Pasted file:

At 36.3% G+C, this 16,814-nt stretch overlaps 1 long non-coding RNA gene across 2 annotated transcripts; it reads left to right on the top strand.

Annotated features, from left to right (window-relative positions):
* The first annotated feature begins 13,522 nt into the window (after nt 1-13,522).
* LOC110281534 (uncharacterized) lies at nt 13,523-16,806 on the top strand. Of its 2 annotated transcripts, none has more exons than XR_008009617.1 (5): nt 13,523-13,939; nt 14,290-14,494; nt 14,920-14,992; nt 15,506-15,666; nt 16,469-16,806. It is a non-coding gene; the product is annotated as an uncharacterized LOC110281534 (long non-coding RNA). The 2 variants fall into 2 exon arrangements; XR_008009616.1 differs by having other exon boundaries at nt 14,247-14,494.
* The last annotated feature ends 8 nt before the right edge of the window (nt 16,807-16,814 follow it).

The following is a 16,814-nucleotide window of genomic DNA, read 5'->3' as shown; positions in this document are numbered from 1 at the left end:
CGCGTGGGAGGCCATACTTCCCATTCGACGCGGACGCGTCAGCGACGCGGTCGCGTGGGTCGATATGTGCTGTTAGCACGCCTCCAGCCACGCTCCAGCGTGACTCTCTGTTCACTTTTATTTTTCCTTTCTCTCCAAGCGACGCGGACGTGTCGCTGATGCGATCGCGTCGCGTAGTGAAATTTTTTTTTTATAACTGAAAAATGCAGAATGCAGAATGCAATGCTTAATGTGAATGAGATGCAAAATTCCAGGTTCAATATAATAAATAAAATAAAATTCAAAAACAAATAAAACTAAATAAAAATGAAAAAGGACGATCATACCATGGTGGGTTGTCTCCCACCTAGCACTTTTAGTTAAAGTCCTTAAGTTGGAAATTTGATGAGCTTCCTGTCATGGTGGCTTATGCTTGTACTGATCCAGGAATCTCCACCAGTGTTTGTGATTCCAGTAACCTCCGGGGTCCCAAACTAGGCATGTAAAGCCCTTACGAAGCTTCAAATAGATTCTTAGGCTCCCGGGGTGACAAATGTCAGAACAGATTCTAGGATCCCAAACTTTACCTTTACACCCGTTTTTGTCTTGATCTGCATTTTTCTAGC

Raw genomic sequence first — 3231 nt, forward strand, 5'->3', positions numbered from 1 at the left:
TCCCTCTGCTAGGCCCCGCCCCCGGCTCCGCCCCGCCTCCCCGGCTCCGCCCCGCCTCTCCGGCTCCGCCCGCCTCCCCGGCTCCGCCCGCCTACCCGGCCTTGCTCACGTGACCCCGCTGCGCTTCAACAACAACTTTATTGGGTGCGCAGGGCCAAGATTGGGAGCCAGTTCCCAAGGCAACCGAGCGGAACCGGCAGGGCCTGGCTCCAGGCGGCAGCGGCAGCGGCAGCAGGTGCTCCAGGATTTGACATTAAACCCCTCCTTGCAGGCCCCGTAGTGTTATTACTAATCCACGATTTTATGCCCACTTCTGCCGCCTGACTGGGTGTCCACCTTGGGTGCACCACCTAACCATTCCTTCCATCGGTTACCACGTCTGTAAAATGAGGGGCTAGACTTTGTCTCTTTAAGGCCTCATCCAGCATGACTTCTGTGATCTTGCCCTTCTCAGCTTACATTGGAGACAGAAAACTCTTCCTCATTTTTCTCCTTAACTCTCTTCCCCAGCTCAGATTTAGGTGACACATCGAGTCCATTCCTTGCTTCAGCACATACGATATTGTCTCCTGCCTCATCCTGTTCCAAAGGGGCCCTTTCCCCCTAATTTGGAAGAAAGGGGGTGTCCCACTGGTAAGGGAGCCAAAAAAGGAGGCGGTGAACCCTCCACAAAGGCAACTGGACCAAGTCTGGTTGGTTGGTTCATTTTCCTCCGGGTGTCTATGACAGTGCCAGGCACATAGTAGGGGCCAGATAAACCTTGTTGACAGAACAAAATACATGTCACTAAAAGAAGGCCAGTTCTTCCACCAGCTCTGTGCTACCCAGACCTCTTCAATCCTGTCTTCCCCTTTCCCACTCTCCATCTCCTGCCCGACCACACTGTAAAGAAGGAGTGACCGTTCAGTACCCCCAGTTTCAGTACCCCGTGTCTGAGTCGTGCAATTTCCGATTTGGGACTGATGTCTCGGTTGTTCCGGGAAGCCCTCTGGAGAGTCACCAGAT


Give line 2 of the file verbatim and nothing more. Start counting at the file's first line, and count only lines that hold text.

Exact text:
Annotated features, from left to right (window-relative positions):